When they met Tuesday, Leavenworth city commissioners decided to make no changes regarding downtown parking.

When they met Tuesday, Leavenworth city commissioners decided to make no changes regarding downtown parking.

Mayor Jermaine Wilson said there was a consensus among commissioners that there is no parking issue at the moment.

But Mayor Pro-Tem Mike Griswold said this does not preclude commissioners from obtaining more feedback and discussing the issue again in the future.

Commissioners previously discussed downtown parking during a March 19 meeting. At that time, commissioners heard from several downtown business owners and property owners who expressed concern about what they view as parking problems.

At one time, the city employed a person who enforced restrictions on how long people could park in some parts of the downtown area. Signs with listed parking time limits have been left in place. But the ordinance that was used to enforce these restrictions is no longer on the books.

City Manager Paul Kramer said there seemed to be an emphasis during the March 19 meeting on parking in the 400 and 500 blocks of Delaware Street.

After the March 19 meeting, city officials conducted a count of on-street parking spaces in these two blocks over a 2.5-week period.

City officials counted the number of open parking spaces at different times of day during this period. The number of open parking spaces ranged from 10 to 37.

The results were included in a packet of information prepared for Tuesday's meeting.

Wilson said based on the data, he does not see the need for creating a position for a new downtown parking enforcement officer.

Wilson said there may be issues at times. But overall, he believes there are parking spaces available.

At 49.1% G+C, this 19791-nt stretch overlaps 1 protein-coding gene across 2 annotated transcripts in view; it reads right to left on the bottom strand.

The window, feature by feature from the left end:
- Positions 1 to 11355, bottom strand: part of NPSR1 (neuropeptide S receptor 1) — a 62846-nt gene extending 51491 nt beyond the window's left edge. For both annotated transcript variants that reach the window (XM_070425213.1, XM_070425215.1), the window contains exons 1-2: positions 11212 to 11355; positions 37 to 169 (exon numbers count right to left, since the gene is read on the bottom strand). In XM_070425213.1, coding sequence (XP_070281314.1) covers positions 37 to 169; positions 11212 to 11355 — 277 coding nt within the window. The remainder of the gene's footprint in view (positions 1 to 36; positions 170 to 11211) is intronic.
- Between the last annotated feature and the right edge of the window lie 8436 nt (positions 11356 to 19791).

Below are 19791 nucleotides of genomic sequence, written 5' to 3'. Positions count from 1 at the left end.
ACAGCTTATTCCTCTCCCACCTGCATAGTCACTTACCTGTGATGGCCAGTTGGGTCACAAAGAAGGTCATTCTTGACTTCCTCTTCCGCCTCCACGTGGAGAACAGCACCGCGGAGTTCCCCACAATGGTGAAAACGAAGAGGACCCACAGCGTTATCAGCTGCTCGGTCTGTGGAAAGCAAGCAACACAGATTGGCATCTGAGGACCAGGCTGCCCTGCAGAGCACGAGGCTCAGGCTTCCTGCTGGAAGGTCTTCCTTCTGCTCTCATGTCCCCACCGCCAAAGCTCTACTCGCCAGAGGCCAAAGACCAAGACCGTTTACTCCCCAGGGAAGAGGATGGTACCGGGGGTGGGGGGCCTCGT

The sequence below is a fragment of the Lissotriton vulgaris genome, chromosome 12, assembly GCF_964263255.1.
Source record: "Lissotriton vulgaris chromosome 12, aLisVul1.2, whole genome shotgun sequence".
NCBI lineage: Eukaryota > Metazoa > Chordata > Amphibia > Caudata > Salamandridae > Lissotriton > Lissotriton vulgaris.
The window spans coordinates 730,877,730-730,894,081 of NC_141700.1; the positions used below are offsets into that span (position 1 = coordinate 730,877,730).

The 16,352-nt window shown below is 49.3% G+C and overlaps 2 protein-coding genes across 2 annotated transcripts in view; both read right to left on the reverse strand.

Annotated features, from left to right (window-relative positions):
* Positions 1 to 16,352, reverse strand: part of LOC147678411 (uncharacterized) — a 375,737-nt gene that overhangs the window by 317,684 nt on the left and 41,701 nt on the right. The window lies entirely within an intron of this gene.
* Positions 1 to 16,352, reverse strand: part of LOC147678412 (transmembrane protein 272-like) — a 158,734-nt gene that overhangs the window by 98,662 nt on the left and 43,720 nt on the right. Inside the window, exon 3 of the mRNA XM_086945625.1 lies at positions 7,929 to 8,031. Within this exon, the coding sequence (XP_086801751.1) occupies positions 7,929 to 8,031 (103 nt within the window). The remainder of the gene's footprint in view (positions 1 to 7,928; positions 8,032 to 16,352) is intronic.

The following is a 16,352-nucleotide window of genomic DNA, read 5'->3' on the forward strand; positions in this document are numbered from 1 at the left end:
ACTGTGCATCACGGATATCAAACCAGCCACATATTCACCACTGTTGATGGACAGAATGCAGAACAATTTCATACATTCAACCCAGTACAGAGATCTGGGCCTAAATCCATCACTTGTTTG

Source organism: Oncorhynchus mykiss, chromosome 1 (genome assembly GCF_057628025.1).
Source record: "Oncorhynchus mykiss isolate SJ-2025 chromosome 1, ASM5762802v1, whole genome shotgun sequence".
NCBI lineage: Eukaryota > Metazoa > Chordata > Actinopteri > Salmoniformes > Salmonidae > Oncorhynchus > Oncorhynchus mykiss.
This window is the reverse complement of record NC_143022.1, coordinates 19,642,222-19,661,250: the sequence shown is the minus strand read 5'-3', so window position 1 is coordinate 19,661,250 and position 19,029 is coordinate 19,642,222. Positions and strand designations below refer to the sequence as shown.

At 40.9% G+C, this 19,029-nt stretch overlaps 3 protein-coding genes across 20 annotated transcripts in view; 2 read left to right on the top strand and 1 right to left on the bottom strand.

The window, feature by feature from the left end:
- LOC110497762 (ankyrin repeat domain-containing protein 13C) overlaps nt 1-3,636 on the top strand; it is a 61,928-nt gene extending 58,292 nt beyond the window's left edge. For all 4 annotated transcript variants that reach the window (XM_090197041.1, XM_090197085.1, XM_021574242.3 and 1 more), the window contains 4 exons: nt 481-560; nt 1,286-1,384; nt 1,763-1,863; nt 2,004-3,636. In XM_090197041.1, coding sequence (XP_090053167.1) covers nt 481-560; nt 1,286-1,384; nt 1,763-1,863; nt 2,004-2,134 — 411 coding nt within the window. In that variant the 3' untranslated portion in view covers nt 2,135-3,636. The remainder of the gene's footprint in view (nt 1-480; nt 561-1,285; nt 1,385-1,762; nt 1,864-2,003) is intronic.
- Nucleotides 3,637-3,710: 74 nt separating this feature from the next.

Commissioner Mark Preisinger said commissioners had been offered the hypothesis that there is no parking downtown. He said it was the job of commissioners to sustain or overrule this hypothesis.

"The facts don't support it," he said.

Commissioner Nancy Bauder said it does not seem like there is a problem.

Commissioner Larry Dedeke said he does not believe there is a major problem.

"I support leaving it exactly the way it is," he said.

Deanne Montgomery, the owner of a downtown business, expressed skepticism about the numbers from the city's parking count.

She said there are a total of 60 parking spaces in the 400 and 500 blocks of Delaware. She said 30 open spaces would be an entire block.

"I don't have that on my block," she said.

Connie Linder, an owner of a downtown business, suggested that a full-time person is not needed for parking enforcement. She suggested the city could have someone check the area periodically.

Marc Cipriano, a downtown property owner, said "doing nothing was a failure of leadership" on the part of commissioners.

He argued the city's parking count was not a scientific study.

Preisinger said he believes the numbers presented to commissioners are accurate.

Marty Pope, who operates a downtown business, said it would be nice if city officials conducted another count.

Griswold said he would be willing to look at the issue again in the future.

Twitter: @LVTNewsJohnR